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20 Feb 2008 18:23
Nato peacekeepers closed off roads between Serbia and northern Kosovo and armed United Nations police officers guarded smouldering border checkpoints on Wednesday as thousands of Serbs protested against Kosovo’s independence.
For three days, Kosovo’s Serbs have shown their anger over Sunday’s declaration of independence by ethnic Albanians by destroying UN and Nato property, setting off small bombs and staging noisy rallies.
Chanting “We won’t give up Kosovo,” about 3 000 demonstrators marched to a bridge in the tense Serb stronghold of Kosovska Mitrovica that divides the two communities. UN police officers sealed off the bridge and Nato helicopters hovered overhead.
Protesters expressed their anger over the swift recognition of Kosovo’s independence by world powers including the United States, France, Britain—and now Germany.
Some carried the flag of Spain, one European Union nation that has refused to recognise Kosovo for fear it will encourage Spain’s own pro-independence movements.
After protesters blew up two checkpoint posts separating Kosovo from Serbia and torched UN border patrol cars on Tuesday, Nato troops sealed off the northern border out of concerns that Serbian militants could cross over to fight in Kosovo.
Kosovo Serb leader Nebojsa Radulovic demanded on Wednesday that the crossings with Serbia reopen—or “the Serbs will continue with the protests, with consequences we cannot predict”.
Serbs said bread, milk and other basics did not arrive from Serbia on Wednesday because of the border blockade.
Kosovo, which is 90% ethnic Albanian, has not been under Belgrade’s control since 1999, when Nato launched air strikes to halt a Serbian crackdown on ethnic Albanian separatists.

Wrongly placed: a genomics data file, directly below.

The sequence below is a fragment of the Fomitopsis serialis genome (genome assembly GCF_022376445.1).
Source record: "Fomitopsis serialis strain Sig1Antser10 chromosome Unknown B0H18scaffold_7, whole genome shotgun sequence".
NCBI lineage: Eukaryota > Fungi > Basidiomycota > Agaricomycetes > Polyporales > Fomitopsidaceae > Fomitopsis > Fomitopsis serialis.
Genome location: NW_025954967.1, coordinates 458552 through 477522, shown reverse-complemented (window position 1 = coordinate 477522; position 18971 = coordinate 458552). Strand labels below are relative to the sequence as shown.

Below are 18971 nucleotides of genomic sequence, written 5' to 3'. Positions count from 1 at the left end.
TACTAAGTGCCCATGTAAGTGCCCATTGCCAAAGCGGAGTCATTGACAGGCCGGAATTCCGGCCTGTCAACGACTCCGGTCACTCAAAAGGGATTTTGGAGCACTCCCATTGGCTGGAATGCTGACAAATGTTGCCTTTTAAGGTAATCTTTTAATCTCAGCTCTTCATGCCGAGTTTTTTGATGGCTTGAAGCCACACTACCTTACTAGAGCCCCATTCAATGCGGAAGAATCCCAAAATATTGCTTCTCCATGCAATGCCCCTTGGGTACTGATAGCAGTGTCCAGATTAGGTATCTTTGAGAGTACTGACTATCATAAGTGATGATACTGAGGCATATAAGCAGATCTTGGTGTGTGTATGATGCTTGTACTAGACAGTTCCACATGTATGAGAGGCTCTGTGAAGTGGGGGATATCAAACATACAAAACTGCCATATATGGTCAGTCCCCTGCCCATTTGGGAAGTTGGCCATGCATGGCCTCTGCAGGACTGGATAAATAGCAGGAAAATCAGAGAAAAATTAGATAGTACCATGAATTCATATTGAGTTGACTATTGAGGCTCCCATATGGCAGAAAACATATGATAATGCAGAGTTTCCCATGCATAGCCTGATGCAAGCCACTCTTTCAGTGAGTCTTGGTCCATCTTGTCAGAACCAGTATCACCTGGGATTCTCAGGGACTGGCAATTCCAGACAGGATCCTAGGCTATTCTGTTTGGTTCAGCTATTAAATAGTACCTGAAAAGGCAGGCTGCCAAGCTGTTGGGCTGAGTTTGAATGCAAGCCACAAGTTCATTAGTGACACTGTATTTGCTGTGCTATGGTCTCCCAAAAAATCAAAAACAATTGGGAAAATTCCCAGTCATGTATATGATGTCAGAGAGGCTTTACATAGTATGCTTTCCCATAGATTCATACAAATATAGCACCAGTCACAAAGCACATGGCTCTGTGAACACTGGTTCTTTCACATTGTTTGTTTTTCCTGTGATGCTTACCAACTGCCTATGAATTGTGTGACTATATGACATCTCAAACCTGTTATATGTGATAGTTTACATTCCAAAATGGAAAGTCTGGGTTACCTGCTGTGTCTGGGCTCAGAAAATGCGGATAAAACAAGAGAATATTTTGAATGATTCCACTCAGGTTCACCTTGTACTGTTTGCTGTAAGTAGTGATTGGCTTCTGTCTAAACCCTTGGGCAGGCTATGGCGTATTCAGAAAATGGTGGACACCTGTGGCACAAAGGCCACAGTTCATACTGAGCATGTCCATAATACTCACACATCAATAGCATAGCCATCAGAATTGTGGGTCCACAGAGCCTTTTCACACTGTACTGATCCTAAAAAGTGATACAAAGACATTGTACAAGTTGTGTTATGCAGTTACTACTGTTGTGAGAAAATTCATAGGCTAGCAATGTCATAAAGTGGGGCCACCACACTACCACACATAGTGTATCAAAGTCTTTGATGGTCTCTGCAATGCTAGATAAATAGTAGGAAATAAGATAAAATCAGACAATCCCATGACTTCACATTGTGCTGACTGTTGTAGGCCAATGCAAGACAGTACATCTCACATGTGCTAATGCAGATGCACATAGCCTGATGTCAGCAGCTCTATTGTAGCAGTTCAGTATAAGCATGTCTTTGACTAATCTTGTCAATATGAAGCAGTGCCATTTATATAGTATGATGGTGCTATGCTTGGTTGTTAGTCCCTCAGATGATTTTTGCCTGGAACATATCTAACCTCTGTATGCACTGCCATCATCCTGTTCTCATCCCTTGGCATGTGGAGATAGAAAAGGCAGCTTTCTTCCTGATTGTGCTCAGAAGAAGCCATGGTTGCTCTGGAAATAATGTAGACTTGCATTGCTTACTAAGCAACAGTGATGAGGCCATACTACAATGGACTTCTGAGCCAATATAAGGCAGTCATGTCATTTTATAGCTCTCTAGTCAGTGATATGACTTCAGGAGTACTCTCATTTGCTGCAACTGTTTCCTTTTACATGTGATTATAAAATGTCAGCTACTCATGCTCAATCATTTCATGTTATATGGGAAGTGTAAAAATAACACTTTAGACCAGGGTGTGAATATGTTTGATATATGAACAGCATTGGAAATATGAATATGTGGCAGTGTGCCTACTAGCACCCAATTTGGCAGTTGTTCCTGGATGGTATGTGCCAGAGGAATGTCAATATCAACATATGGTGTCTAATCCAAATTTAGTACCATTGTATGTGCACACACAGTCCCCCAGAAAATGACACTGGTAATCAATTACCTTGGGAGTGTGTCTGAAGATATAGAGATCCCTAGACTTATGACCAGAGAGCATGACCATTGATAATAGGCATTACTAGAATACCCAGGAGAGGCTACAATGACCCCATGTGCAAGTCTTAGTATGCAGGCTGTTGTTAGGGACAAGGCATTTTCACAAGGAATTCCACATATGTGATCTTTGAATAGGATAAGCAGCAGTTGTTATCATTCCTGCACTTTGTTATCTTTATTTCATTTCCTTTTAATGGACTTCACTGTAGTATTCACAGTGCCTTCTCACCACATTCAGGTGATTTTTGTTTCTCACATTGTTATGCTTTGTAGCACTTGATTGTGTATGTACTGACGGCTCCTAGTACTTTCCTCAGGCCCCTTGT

But Serbia—and Kosovo’s Serbs, who make up less than 10% of Kosovo’s population—refuses to give up Kosovo, a territory considered the ancient cradle of Serbs’ state and religion.
Some nations—including Russia, China and Spain—back Serbia in rejecting the move as a violation of international law and a dangerous precedent that could encourage separatists elsewhere.
But “Kosovo’s independence was an inevitable outcome” after years of UN administration, said Massimo D’Alema, Foreign Minister of Italy, one of the countries that announced its intention to recognise Kosovo as a state.
Germany, calling Kosovo’s independence a necessary step for stability in the region, recognised Kosovo as a new state on Wednesday and sent its defence minister to Kosovo for an official visit. Austria and Norway also said they were taking steps to recognise Kosovo’s statehood.
Serbian Foreign Minister Vuk Jeremic said diplomatic relations with those nations were permanently damaged, and Serbia has recalled its ambassadors from Germany and Austria.
“Relations with those states cannot be as before,” he said in Strasbourg, France. “This is going to have an impact on our future progress to European Union membership.”
He said Serbia will fight “tooth and nail” for Kosovo—using all legal means.
In Vienna, a Serbian defence official reiterated that Serbia will not use force to retake Kosovo, but he warned ethnic Albanians against “provocations”.
“What we fear most are armed Albanian groups operating within the region,” assistant defence secretary Dusan Spasojevic said after a meeting of the Organisation for Security and Cooperation. “But we fully trust ... KFOR troops, that they can maintain stability and protect civilians.”
The EU on Wednesday formally launched its 1 800-strong mission in Kosovo to help the new nation build its police force and judiciary—a decision Russia sharply criticised.
Russian Foreign Minister Sergey Lavrov called it illegal for the EU mission to send a mission to replace the UN without UN Security Council approval.
“There is bitter irony, to put it mildly, in this name, because the mission will be providing for the rule of law in violation of the highest law—in violation of international law,” Lavrov said in Moscow.
EU special representative Pieter Feith, who will head the Kosovo mission, appealed to Serbs—who said they would consider the EU mission an “occupying force”—to stop their protests and to build Kosovo alongside ethnic Albanians.
“We invite all of Kosovo’s citizens, especially Serbs, to return to and share lives as soon as possible, especially the part of the population that has second thoughts about it,” Feith said in Pristina. “Kosovo is one: internationally supported and with a vision for the future.”—Sapa-AP
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